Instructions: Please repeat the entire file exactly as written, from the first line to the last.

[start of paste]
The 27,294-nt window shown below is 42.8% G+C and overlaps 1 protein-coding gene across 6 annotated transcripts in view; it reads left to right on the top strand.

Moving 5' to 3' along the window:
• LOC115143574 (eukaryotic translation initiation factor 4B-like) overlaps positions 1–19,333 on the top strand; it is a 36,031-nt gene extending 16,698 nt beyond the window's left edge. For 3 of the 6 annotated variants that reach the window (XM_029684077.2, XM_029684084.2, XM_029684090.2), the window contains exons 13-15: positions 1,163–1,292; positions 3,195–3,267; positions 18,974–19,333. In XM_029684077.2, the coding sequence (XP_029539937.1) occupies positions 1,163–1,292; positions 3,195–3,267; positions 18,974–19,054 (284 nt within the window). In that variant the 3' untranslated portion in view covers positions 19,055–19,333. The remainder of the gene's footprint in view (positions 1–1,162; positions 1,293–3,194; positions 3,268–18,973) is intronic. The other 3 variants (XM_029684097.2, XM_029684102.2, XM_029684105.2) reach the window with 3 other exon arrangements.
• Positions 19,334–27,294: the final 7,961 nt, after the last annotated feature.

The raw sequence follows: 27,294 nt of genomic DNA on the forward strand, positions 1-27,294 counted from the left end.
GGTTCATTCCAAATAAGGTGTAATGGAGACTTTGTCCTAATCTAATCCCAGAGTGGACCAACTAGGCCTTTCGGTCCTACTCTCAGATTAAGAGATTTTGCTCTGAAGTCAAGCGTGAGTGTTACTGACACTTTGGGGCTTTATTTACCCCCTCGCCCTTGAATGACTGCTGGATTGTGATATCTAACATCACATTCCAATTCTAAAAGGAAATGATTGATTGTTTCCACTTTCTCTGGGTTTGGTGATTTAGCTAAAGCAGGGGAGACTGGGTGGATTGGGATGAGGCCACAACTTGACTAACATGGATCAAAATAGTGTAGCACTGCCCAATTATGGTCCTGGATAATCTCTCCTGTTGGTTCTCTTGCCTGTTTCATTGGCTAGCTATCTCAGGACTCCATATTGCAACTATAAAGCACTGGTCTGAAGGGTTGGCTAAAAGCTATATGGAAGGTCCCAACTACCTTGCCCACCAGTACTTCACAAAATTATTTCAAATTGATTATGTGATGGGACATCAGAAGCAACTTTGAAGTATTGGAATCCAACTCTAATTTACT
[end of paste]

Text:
The 27,294-nt window shown below is 42.8% G+C and overlaps 1 protein-coding gene across 6 annotated transcripts in view; it reads left to right on the top strand.

Moving 5' to 3' along the window:
• LOC115143574 (eukaryotic translation initiation factor 4B-like) overlaps positions 1–19,333 on the top strand; it is a 36,031-nt gene extending 16,698 nt beyond the window's left edge. For 3 of the 6 annotated variants that reach the window (XM_029684077.2, XM_029684084.2, XM_029684090.2), the window contains exons 13-15: positions 1,163–1,292; positions 3,195–3,267; positions 18,974–19,333. In XM_029684077.2, the coding sequence (XP_029539937.1) occupies positions 1,163–1,292; positions 3,195–3,267; positions 18,974–19,054 (284 nt within the window). In that variant the 3' untranslated portion in view covers positions 19,055–19,333. The remainder of the gene's footprint in view (positions 1–1,162; positions 1,293–3,194; positions 3,268–18,973) is intronic. The other 3 variants (XM_029684097.2, XM_029684102.2, XM_029684105.2) reach the window with 3 other exon arrangements.
• Positions 19,334–27,294: the final 7,961 nt, after the last annotated feature.

The raw sequence follows: 27,294 nt of genomic DNA on the forward strand, positions 1-27,294 counted from the left end.
GGTTCATTCCAAATAAGGTGTAATGGAGACTTTGTCCTAATCTAATCCCAGAGTGGACCAACTAGGCCTTTCGGTCCTACTCTCAGATTAAGAGATTTTGCTCTGAAGTCAAGCGTGAGTGTTACTGACACTTTGGGGCTTTATTTACCCCCTCGCCCTTGAATGACTGCTGGATTGTGATATCTAACATCACATTCCAATTCTAAAAGGAAATGATTGATTGTTTCCACTTTCTCTGGGTTTGGTGATTTAGCTAAAGCAGGGGAGACTGGGTGGATTGGGATGAGGCCACAACTTGACTAACATGGATCAAAATAGTGTAGCACTGCCCAATTATGGTCCTGGATAATCTCTCCTGTTGGTTCTCTTGCCTGTTTCATTGGCTAGCTATCTCAGGACTCCATATTGCAACTATAAAGCACTGGTCTGAAGGGTTGGCTAAAAGCTATATGGAAGGTCCCAACTACCTTGCCCACCAGTACTTCACAAAATTATTTCAAATTGATTATGTGATGGGACATCAGAAGCAACTTTGAAGTATTGGAATCCAACTCTAATTTACT